Chipotle, we hardly knew ye.
Two months after the City Council gave it the go-ahead, the Denver-based Chipotle Mexican Grill chain has scrapped plans to open a restaurant in a vacant Magazine Street storefront, according to a lawsuit filed this week in federal court by the owner of the proposed restaurant site.
The Chipotle restaurant was slated to take up about 2,400 square feet in a one-story building at 2801 Magazine St., part of a block-long strip mall near Washington Avenue in the Garden District.
In October, New Orleans city planners OK'd a request for a conditional-use permit for the restaurant, which came over the objections of some Garden District neighbors. At the time, some neighbors, as well as the Garden District Association, viewed the proposal as a national chain infringing upon a popular shopping area that's prized for its local atmosphere.
Additionally, the residents' group disagreed with how the city had classified the restaurant's zoning. They contended it should have been considered as a fast-food outlet rather than a restaurant, which would subject it to different zoning rules.
The city's Department of Safety and Permits designated the Chipotle outlet as a restaurant, since employees would be busing tables and menu items for the most part were not pre-made.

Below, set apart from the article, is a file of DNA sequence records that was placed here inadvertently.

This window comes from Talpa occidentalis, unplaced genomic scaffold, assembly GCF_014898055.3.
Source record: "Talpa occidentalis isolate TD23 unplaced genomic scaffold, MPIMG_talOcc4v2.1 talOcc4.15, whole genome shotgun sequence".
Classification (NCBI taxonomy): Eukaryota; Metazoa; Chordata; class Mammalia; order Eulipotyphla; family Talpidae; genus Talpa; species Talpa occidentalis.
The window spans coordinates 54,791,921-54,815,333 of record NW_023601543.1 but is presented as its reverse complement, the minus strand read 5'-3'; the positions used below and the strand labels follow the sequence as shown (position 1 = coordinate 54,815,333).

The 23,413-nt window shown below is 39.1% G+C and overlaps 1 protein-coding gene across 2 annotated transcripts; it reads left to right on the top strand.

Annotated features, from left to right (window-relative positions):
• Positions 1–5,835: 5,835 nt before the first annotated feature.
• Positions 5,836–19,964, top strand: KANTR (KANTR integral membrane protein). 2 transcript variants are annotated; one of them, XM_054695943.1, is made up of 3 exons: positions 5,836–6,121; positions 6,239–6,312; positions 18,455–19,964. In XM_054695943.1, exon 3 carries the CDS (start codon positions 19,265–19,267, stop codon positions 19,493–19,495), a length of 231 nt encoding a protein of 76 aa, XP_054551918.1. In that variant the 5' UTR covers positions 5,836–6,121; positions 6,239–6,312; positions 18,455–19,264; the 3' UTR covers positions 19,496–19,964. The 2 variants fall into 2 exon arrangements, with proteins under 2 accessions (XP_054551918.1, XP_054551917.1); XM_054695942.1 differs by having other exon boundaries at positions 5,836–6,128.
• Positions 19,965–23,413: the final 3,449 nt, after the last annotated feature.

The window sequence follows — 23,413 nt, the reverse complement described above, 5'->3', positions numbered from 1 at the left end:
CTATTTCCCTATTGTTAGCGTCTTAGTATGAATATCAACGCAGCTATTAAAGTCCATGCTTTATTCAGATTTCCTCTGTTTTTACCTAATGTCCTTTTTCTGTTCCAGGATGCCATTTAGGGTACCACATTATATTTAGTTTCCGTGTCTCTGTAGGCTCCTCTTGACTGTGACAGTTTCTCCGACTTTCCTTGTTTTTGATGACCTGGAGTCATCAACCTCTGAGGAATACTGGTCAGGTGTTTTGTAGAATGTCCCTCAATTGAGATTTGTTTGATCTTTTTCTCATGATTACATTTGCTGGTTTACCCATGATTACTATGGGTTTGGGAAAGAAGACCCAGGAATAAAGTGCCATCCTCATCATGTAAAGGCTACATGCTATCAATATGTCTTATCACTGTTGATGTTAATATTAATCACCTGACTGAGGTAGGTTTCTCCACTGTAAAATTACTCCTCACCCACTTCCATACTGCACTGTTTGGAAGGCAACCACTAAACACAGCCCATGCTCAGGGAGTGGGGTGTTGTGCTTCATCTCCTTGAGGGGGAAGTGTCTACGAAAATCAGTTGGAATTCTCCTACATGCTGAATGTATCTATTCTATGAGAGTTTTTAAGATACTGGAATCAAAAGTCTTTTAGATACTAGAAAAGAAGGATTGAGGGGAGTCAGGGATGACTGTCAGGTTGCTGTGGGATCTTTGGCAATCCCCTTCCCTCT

Ahead of a City Council vote on the zoning issue, property owner 2801 Magazine Street LLC and the Garden District Association came to agreement to help address some lingering issues, according to the lawsuit.
"After staunch opposition from neighbors" over Chipotle's plans, the lawsuit notes, the property owner entered into a "good-neighbor agreement" with the neighborhood group in which it agreed that, once Chipotle's lease expired, "no portion" of the center would be used as a restaurant.
That agreement may pose a problem for the property owner now that Chipotle has said it will not open a restaurant at the site, according to the lawsuit.
The lawsuit contends the agreement with the neighbors "substantially and negatively affects" the property owner's ability to move ahead with finding a new tenant, and that the pact "decreases both the property's future rental value and by extension the fair market value of the center."
The limited-liability company that owns the seven-unit shopping center is represented by Phelps Dunbar attorney Mark Fullmer.
Chipotle's lease, reached in July, was for 10 years, with a base rent of $9,138 per month for the first five years and $10,052 per month for the second five years, court filings show.
On March 8, Chipotle reiterated to the property owners that it was no longer moving ahead with its plans. In response, the owners demanded an accelerated rent payment of $1.2 million, expenses of at least $180,030 and damages.
David Reeves, a Denver attorney representing Chipotle, did not respond to a call Tuesday.
Shelley Landrieu, executive director of the Garden District Association, declined comment, saying she had just heard about the lawsuit.
The same complex has had other commercial tenants, including a Floor & Decor, a Benjamin Moore paint store, Bedding Plus and Starbucks. Nearby properties along Magazine include a gas station, several small restaurants, a furniture store, some other small stores and residences.
With a menu centered on burritos, tacos, burrito bowls and salads, Chipotle Mexican Grill has more than 2,300 restaurants, including in Harahan, Metairie and Slidell. It's unclear what the chain's future plans are for New Orleans.